Seasonal variation in the occurrence of planktic bivalve larvae in the Schleswig-Holstein Wadden Sea
© Biologische Anstalt Helgoland 1997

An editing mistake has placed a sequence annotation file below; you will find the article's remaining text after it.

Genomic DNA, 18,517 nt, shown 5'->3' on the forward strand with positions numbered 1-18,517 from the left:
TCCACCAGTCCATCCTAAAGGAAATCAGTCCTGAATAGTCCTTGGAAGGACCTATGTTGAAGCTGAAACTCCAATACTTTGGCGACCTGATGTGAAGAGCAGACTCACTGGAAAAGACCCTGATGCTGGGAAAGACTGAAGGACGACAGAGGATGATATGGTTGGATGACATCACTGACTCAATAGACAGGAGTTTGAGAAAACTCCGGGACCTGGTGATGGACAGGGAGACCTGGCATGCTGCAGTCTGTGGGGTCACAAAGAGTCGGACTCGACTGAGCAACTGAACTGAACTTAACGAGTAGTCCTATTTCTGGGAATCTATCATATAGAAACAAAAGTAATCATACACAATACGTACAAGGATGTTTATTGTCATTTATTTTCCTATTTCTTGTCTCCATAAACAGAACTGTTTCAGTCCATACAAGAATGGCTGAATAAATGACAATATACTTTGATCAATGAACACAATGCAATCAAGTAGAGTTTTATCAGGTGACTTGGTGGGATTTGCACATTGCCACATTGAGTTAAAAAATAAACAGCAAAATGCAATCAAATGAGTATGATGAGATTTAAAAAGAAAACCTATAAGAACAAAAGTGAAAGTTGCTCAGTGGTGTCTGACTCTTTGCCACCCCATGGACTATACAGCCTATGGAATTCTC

In the late 1980s, recruitment failures of the musselMytilus edulis led to economic problems in the mussel fishing and cultivation industries of northwestern Europe. As part of a collaborative study to gain a better understanding of the mechanisms affecting recruitment processes of mussels, plankton samples were collected regularly over a four-year period (1990–1993) from three stations in the Schleswig-Holstein Wadden Sea. The bivalve component of the plankton was dominated by the Solenidae, which was almost exclusively represented byEnsis americanus (= directus). M. edulis was the second most abundant species. Abundances of mussel larvae peaked 2 to 4 weeks after spawning maxima in the adult populations. Although variations in timing and amplitude of the total larval densities occurred, annual abundances ofM. edulis larvae remained stable during the study period, and regional abundance differences were insignificant. A close relationship was found between peaks in larval abundance and phytoplankton blooms. Differences in larval concentrations in the ebb and the flow currents were insignificant. Planktic mussel larvae measured between 200 μm and 300 μm, and successive cohorts were recognizable in the majority of samples. Most larvae were found to originate from local stocks, although imports from outside the area do occur.